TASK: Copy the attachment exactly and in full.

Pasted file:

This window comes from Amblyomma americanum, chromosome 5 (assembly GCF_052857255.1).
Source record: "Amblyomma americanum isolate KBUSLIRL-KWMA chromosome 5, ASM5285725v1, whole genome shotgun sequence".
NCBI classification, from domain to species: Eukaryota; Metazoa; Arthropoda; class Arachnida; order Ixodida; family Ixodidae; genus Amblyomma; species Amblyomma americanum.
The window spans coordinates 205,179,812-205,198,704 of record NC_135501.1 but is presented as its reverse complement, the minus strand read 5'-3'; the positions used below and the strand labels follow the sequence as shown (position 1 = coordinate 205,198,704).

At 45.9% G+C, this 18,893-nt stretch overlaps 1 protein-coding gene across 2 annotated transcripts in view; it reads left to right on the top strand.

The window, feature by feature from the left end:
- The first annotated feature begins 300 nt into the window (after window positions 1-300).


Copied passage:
This window comes from Amblyomma americanum, chromosome 5 (assembly GCF_052857255.1).
Source record: "Amblyomma americanum isolate KBUSLIRL-KWMA chromosome 5, ASM5285725v1, whole genome shotgun sequence".
NCBI classification, from domain to species: Eukaryota; Metazoa; Arthropoda; class Arachnida; order Ixodida; family Ixodidae; genus Amblyomma; species Amblyomma americanum.
The window spans coordinates 205,179,812-205,198,704 of record NC_135501.1 but is presented as its reverse complement, the minus strand read 5'-3'; the positions used below and the strand labels follow the sequence as shown (position 1 = coordinate 205,198,704).

At 45.9% G+C, this 18,893-nt stretch overlaps 1 protein-coding gene across 2 annotated transcripts in view; it reads left to right on the top strand.

The window, feature by feature from the left end:
- The first annotated feature begins 300 nt into the window (after window positions 1-300).